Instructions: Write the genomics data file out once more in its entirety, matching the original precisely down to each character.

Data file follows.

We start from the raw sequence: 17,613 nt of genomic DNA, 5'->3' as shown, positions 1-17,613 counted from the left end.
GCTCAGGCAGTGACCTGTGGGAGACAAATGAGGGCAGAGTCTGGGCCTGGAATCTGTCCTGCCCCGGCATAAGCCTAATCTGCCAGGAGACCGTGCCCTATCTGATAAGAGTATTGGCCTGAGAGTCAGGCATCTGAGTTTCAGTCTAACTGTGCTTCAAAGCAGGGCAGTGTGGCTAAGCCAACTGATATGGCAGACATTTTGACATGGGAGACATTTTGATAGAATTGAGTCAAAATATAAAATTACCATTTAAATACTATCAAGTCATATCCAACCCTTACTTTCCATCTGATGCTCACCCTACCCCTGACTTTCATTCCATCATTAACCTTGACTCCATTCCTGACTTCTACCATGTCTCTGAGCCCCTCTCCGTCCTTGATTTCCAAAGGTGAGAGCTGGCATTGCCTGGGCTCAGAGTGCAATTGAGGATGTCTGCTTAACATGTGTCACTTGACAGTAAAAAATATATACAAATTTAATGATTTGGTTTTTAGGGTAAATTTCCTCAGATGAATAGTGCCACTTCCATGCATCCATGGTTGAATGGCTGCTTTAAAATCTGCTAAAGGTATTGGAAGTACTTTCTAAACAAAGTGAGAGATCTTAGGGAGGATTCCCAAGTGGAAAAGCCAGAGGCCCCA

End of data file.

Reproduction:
We start from the raw sequence: 17,613 nt of genomic DNA, 5'->3' as shown, positions 1-17,613 counted from the left end.
GCTCAGGCAGTGACCTGTGGGAGACAAATGAGGGCAGAGTCTGGGCCTGGAATCTGTCCTGCCCCGGCATAAGCCTAATCTGCCAGGAGACCGTGCCCTATCTGATAAGAGTATTGGCCTGAGAGTCAGGCATCTGAGTTTCAGTCTAACTGTGCTTCAAAGCAGGGCAGTGTGGCTAAGCCAACTGATATGGCAGACATTTTGACATGGGAGACATTTTGATAGAATTGAGTCAAAATATAAAATTACCATTTAAATACTATCAAGTCATATCCAACCCTTACTTTCCATCTGATGCTCACCCTACCCCTGACTTTCATTCCATCATTAACCTTGACTCCATTCCTGACTTCTACCATGTCTCTGAGCCCCTCTCCGTCCTTGATTTCCAAAGGTGAGAGCTGGCATTGCCTGGGCTCAGAGTGCAATTGAGGATGTCTGCTTAACATGTGTCACTTGACAGTAAAAAATATATACAAATTTAATGATTTGGTTTTTAGGGTAAATTTCCTCAGATGAATAGTGCCACTTCCATGCATCCATGGTTGAATGGCTGCTTTAAAATCTGCTAAAGGTATTGGAAGTACTTTCTAAACAAAGTGAGAGATCTTAGGGAGGATTCCCAAGTGGAAAAGCCAGAGGCCCCA